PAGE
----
As Food and Beverage Manager at the Hirsch Creek Golf & Winter Club, Joanne Havery got to know a lot of the people in town.
“I was responsible for the bar and the kitchen area — and everything else in between!” Havery said.
Havery moved to Kitimat with her husband and one-year-old daughter from the Fraser Valley when she was 20 years old, for her husband’s work with Rio Tinto, Alcan at the time.
She had a number of jobs during her first few years here, and stopped and started up new jobs as she and her husband had three more children. She worked as a hairdresser for a bit, then worked at what is now Save-On-Foods for a while, then at the old Hudson’s Bay Company until it closed and became Trigo’s.
After that, she worked for a few years at a restaurant that used to be on the upper level of Trigo’s, until the owner retired and the restaurant closed. After that, she came to the golf club.
“There was an ad in the paper [for the golf club position] and I applied for it. I had worked for…a small restaurant up in top of the Trigo’s building and had that cooking experience.”
Havery started as the Kitchen Manager and eventually became the Food and Beverage Manager. The job involved a lot of things, such as scheduling, hiring, training new staff, doing paperwork, and ordering supplies.
“And then it was serving, prepping, cooking, whatever,” Havery said. “For lunch, it was always a fresh soup of the day, there’s was always a special…And usually those were — when I was doing it, anyway — those were done ahead of time, and we would send them out on a broadcast saying, ‘On Monday, this will be the special. On Tuesday’, and what the soups were and all that kind of stuff.”
Before her years working at the golf club, Havery spent many years volunteering with the Snow Valley Skating Club, as several of her children had been part of the group growing up.
“I stayed involved with the figure skating club up until about 1989 in different positions,” Havery said. She was President one year, Treasurer, Director, and Chair of the Ice Show, the club’s end-of-year performance for the skaters.
“I liked the Ice Show [position] the best,” Havery said. “It just’s dealing with the costumes, the sets, it’s just a good group of people to work with. And it’s kind of fun to see the kids. Not everybody is a competitor, so the Ice Show is kind of like where they get to show off what they learned.”
Havery’s favourite part of her time with the skating club was working with the children and seeing them all in their costumes and out on the ice.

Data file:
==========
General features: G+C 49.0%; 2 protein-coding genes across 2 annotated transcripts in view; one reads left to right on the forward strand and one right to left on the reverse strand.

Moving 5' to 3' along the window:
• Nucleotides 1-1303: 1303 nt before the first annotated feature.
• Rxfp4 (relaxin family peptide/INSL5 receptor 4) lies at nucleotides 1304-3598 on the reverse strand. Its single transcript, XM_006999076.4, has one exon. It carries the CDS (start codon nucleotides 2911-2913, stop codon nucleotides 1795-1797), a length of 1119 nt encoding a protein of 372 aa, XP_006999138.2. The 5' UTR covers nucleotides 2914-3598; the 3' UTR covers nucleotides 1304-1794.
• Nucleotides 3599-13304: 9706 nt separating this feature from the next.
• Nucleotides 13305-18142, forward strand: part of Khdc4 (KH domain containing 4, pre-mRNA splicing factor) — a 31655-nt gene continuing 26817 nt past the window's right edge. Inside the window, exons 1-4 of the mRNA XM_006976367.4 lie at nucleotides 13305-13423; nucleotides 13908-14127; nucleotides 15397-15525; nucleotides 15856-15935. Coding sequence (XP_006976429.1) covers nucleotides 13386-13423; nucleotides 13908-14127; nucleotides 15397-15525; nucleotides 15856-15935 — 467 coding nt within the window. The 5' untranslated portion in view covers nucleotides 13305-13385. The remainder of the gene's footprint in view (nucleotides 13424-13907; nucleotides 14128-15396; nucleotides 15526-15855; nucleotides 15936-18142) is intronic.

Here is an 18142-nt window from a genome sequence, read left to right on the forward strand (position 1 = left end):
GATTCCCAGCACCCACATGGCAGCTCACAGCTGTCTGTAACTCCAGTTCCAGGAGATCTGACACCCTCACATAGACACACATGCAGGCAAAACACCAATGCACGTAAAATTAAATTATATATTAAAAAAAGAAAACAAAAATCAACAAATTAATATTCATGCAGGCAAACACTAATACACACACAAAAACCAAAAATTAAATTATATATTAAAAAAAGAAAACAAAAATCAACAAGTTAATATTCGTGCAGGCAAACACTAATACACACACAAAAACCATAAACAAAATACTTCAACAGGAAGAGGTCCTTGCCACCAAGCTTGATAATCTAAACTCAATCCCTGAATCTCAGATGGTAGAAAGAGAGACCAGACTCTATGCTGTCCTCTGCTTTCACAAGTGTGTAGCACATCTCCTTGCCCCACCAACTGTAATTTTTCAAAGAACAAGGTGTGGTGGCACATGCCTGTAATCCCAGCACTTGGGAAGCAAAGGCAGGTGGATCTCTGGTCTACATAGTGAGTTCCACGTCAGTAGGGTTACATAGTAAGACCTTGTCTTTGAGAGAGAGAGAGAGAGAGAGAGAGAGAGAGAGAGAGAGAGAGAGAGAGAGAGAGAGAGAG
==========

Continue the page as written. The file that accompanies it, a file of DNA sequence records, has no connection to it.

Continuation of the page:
That was another thing she enjoyed about working at the golf club, as well, as they often hired large numbers of summer students for various positions around the clubhouse and golf course.
“Just in my family alone, I had two grandsons that worked here,” Havery said. “[and] I had two granddaughters work here.”
Now her kids are all grown up, but Havery said she stills sees some of those kids who used to work at the golf club around town, now all grown up, themselves, as well.
“I see around town the fellows that were working on the greens crew, or they were ball pickers, that type of thing. And they’re all grown now…I mean, this was kind of a starting point for a lot of young people,” Havery said. “That was one of the really great things about working here, was working with all the young people.”
Along with her work at the golf and skating clubs, Havery is an avid knitter and crocheter, and makes gift baskets for the annual Christmas Craft Fair at Riverlodge.
“I think I was about 20 when I first moved here, and I have two babies, so I was like, okay I’m going to learn how to knit,” Havery said. “So I went down and I got wool and I taught myself from a book. Because there was no Google in those days!”
Havery would also sew clothing for her kids when they were younger, and then for her grandchildren, and has recently started again with the birth of her two great-grandchildren earlier this year.
Havery has been making the gift baskets for the craft fair for about 30 years now and started after her kids began growing up.
“My kids started getting older and they didn’t need much attention at home, so then I started doing…quilting, I do appliqué, and then I was like, you know what, I think this would be really nice if this went together in a gift basket.”
Appliqué is ornamental needlework, in which pieces or patches of fabric are sewn together onto a larger piece to form a picture or pattern.
Havery will appliqué a set of towels and buy a loofah or other things that would look nice, and wrap it all up in a nicely-designed gift basket. Each basket contains at least one homemade items, such as a blanket, hat, scarves, mittens, slippers, or an apron.
She makes 30 baskets for the craft fair and has to start next year’s buying and making almost as soon as that year’s craft fair is over.
“I start in January, when everything goes on sale, that’s when I start buying.”
Havery has only made 10 baskets so far this year, as she doesn’t know if the Christmas Craft Fair will be happening due to COVID-19.
“I have lots of stuff in storage!” Havery said, as she had already bought all her equipment for this year’s baskets by the time the pandemic hit. However, she’s storing it in her craft room for future use.
Overall, Havery’s had a lot of adventures in the community and she’ll never forget her time working at the golf club, and all the friends she’s made through her time there.
“Working [there], it was definitely the people. I really enjoyed working [there] with the staff that I had at that time, and with the different people that I’m seeing around town.”